Tuesday, March 8, 2016

Thanjavur Maratha Palace

The Thanjavur Maratha Palace Complex, known locally as Aranmanai, is the official residence of the Bhonsle family who ruled over the Tanjore region from 1674 to 1855.The Thanjavur Maratha palace was originally constructed by the rulers of Thanjavur Nayak kingdom. After the fall of the Thanjavur Nayak kingdom, it served as the official residence of the Thanjavur Maratha. When most of the Thanjavur Maratha kingdom was annexed to the British Empire in 1799, the Thanjavur Marathas continued to hold sway over the palace and the surrounding fort. The Bhonsle family continued to hold on to the palace even after the last king Shivaji II was deposed as per the Doctrine of Lapse.

The palace complex consists of the Sadar Mahal Palace, the queen's courtyard and the Durbar Hall. The Raja Serfoji Memorial Hall and the Royal Palace Museum are situated in the Sadar Mahal Palace. There is also a small bell tower. The Saraswathi Mahal Library is situated with the Thanjavur palace complex.


Thanjavur’s royal palace is a mixed bag of ruin and renovation, superb art and random royal paraphernalia. The maze-like complex was constructed partly by the Nayaks who took over Thanjavur in 1535, and partly by a local Maratha dynasty that ruled from 1676 to 1855. The two don't-miss sections are the Saraswati Mahal Library Museum and the Art Gallery.



Seven different sections of the palace can be visited – and you'll need three different tickets to see them all! The Art Gallery and Saraswati Mahal Library Museum are included in the ‘full’ ticket, along with the Mahratta Dharbar Hall, the bell tower, and the Saarjah Madi. The main entrance is from the north, via a lane off East Main Street. On the way in you’ll come to the main ticket office, followed by the Maratha Palace complex.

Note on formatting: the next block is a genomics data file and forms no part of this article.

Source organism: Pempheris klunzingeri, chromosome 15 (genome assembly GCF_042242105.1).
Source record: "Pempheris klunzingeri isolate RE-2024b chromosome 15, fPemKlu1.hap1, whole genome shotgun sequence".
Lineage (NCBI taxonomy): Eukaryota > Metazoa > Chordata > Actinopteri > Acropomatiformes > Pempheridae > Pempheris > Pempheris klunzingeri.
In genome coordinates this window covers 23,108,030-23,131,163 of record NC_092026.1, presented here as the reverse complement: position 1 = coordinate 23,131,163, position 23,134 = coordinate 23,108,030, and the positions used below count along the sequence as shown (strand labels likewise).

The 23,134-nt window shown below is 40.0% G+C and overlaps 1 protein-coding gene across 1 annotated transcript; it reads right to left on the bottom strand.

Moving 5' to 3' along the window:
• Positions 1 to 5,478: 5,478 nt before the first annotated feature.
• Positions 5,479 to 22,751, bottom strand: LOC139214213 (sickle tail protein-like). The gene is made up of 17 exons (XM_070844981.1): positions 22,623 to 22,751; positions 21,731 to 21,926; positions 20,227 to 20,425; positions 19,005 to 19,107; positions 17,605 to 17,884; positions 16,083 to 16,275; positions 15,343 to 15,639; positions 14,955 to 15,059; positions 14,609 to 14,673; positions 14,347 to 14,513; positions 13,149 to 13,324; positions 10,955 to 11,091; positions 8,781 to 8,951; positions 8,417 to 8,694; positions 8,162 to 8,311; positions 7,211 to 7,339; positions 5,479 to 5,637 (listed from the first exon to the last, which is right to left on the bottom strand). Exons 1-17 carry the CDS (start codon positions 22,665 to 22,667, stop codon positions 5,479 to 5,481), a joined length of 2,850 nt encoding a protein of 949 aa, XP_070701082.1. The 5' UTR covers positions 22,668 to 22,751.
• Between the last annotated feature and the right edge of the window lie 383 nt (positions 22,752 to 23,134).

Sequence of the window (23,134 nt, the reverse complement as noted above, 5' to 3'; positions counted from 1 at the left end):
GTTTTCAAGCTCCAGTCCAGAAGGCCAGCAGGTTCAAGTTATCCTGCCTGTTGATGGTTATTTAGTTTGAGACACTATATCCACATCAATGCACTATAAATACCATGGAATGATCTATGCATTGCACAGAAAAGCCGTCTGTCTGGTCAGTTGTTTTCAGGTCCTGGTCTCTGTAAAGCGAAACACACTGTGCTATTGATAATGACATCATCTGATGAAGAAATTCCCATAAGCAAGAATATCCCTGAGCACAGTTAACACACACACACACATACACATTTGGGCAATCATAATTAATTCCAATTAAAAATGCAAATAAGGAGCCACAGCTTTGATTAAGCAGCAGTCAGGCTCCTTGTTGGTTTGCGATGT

Past the ticket office, a passage to the left leads to, first, the Royal Palace Museum , a small miscellany of sculptures, weaponry, elephant bells and rajas’ headgears; second, the Maharaja Serfoji Memorial Hall , commemorating the enlightened Maratha scholar-king Serfoji II (1798–1832), with a better collection overlooking a once-splendid, now crumbling courtyard; and third, the Mahratta Dharbar Hall , where Maratha rulers gave audience in a grand but faded pavilion adorned with colourful murals, including their own portraits behind the dais.





Leaving the library, turn left for the Art Gallery , set around the Nayak Palace courtyard. This contains a collection of superb, mainly Chola, bronzes and stone carvings, and one of its rooms, the 1600 Nayak Durbar Hall, has a statue of Serfoji II. From the courtyard, steps lead part of the way up a large gopuram -like tower to a whale skeleton said to have been washed up in Tranquebar.

Ticket Price:Indian/foreigner ₹30/150, camera ₹50/100
Opening hours:9am-6pm


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